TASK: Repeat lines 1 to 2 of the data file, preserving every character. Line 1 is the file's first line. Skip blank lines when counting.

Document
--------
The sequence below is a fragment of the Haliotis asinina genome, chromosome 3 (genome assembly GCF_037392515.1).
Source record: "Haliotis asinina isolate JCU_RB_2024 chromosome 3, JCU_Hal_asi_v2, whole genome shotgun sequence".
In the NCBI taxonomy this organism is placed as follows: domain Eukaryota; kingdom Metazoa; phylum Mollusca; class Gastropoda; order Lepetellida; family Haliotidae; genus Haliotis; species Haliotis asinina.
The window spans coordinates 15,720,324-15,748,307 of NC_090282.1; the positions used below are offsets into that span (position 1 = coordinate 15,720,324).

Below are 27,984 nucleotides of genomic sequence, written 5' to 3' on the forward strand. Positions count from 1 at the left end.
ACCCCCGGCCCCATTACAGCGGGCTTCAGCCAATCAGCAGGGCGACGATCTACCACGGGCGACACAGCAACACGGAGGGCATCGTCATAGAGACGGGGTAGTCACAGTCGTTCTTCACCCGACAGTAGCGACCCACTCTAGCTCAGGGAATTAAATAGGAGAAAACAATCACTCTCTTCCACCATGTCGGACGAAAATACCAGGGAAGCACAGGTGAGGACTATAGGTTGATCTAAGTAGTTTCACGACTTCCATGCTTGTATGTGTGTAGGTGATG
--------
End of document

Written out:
The sequence below is a fragment of the Haliotis asinina genome, chromosome 3 (genome assembly GCF_037392515.1).
Source record: "Haliotis asinina isolate JCU_RB_2024 chromosome 3, JCU_Hal_asi_v2, whole genome shotgun sequence".